The Texas A&M researchers inoculated frankfurters manufactured under commercial processing with a four-strain L. monocytogenes "cocktail," which contained 10 million microorganisms per gram.
You wouldnt expect to find levels that high. Its a worst-case scenario, so if youre going to get protection, you should get it at this point," Keeton said.
Each group was then treated with either with a saline solution (the control group); with acidified calcium sulfate; potassium lactate; or lactic acid.
The frankfurters were then vacuum-packaged much like they would have been processed commercially, stored under refrigeration 40 F for 12 weeks, and evaluated at 2-week intervals.
What researchers found was the acidified calcium sulfate killed the Listeria on the surface and also had a residual effect on the surface. "The organism didn't come back," Keeton said.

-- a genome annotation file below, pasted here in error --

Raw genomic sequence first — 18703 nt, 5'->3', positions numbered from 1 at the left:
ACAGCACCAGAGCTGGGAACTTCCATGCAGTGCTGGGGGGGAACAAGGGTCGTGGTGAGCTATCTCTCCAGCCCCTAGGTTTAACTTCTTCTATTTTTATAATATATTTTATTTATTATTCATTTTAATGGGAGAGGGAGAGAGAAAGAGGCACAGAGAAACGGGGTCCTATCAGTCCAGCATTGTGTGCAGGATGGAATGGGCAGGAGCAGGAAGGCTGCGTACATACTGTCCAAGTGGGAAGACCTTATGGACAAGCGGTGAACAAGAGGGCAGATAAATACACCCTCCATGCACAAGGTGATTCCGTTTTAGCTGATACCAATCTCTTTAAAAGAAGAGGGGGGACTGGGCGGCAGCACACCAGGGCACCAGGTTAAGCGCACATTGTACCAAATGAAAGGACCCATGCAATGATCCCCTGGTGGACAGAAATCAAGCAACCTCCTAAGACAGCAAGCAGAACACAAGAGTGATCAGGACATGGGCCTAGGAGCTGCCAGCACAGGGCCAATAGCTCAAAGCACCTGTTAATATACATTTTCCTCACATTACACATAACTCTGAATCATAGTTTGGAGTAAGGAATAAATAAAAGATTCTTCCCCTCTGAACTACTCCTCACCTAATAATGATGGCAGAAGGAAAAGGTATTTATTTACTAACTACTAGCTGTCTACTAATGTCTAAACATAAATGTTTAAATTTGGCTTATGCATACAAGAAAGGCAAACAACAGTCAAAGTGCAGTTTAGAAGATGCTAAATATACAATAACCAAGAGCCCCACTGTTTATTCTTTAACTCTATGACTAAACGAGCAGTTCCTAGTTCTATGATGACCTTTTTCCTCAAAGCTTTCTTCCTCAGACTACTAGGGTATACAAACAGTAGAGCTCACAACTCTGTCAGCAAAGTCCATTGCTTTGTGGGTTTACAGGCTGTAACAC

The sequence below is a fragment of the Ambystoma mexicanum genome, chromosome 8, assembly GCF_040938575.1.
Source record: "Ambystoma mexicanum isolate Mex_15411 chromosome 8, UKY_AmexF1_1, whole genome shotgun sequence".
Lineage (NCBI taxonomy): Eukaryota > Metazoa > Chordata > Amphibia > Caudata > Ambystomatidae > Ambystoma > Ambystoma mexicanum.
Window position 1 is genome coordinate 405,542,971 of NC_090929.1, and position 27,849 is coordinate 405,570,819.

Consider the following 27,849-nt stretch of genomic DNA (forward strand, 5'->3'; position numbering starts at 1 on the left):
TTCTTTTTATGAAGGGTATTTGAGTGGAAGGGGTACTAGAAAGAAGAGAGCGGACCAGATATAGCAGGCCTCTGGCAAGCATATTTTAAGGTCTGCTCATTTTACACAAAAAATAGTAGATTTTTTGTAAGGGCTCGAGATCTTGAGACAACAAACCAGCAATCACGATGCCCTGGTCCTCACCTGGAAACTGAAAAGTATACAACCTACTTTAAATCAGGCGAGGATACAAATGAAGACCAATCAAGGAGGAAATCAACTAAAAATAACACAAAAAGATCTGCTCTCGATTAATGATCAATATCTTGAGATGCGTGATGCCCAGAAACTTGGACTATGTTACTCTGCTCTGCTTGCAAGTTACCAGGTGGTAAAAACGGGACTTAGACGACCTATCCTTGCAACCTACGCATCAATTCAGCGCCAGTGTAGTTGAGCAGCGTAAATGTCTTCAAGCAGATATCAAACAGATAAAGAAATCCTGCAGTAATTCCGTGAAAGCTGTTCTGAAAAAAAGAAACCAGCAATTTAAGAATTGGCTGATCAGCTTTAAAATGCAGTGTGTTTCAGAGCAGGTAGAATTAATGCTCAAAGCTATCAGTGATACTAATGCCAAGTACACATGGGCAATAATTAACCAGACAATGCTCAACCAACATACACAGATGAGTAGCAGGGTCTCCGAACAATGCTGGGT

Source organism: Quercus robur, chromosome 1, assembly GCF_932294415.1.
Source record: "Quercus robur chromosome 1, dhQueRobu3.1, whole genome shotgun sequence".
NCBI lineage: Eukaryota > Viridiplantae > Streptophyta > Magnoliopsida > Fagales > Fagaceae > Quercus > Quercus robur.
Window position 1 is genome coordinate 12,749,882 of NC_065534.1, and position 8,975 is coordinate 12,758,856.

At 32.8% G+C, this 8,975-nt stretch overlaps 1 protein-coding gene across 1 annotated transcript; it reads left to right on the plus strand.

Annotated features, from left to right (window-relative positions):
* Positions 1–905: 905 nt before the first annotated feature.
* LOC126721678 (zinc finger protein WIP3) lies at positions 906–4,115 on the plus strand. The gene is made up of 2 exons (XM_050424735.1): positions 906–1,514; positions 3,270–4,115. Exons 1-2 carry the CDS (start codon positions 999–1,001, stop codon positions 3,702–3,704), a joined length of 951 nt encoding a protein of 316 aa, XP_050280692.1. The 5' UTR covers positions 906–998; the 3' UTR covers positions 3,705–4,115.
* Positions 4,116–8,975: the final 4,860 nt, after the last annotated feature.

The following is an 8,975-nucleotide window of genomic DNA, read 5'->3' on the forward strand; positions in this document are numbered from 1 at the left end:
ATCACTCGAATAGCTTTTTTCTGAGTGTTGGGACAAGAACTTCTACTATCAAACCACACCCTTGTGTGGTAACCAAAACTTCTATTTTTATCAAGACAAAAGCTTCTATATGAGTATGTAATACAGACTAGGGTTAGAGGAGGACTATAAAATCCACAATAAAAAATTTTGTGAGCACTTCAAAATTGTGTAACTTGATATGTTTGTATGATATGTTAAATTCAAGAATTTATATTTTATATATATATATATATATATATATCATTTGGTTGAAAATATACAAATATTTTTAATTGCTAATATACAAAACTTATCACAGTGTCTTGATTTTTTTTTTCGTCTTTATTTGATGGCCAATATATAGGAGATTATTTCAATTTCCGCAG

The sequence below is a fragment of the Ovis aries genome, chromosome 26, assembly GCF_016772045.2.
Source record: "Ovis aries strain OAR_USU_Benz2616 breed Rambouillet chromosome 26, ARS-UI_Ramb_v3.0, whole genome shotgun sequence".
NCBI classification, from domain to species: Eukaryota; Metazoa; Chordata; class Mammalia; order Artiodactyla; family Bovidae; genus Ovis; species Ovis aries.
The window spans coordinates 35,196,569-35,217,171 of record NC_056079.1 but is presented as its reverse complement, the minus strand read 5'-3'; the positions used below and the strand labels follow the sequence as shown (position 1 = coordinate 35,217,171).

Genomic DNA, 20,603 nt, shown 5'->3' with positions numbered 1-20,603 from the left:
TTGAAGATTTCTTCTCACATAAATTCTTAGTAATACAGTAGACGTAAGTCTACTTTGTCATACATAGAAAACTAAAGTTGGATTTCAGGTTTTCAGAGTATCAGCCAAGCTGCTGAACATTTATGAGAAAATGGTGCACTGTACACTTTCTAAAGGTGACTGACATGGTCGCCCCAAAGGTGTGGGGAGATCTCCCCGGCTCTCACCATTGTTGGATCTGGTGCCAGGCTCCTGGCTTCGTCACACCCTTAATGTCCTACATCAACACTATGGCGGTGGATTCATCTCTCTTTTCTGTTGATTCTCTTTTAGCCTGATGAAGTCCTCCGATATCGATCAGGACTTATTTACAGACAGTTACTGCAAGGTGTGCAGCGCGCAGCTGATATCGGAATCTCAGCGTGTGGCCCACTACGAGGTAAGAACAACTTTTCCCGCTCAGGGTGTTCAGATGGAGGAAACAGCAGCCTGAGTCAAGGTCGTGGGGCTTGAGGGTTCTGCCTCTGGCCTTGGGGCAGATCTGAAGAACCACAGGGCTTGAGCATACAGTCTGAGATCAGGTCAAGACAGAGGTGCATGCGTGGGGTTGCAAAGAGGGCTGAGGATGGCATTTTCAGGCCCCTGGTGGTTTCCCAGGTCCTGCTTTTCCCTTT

The lactic acid initially reduced the number of organisms, but it didn't kill all of them. Also, the Listeria started growing on the frankfurter again during refrigerated storage.
The potassium lactate was not effective at all, he said.
Researchers also tested the sensory and physical properties and found the acidified calcium sulfate changed the product very little. It had the same taste, even though the pH was reduced. It also slightly increased the calcium content of the frankfurters, Keeton said. Researchers also noticed a slight amount of moisture released in the packaging.
We attributed this to the fact the material was acidic, and it remained acidic throughout the storage period, he said.
Listeria can be introduce
Contact: Dr. Jimmy Keeton
Texas A&M University - Agricultural Communications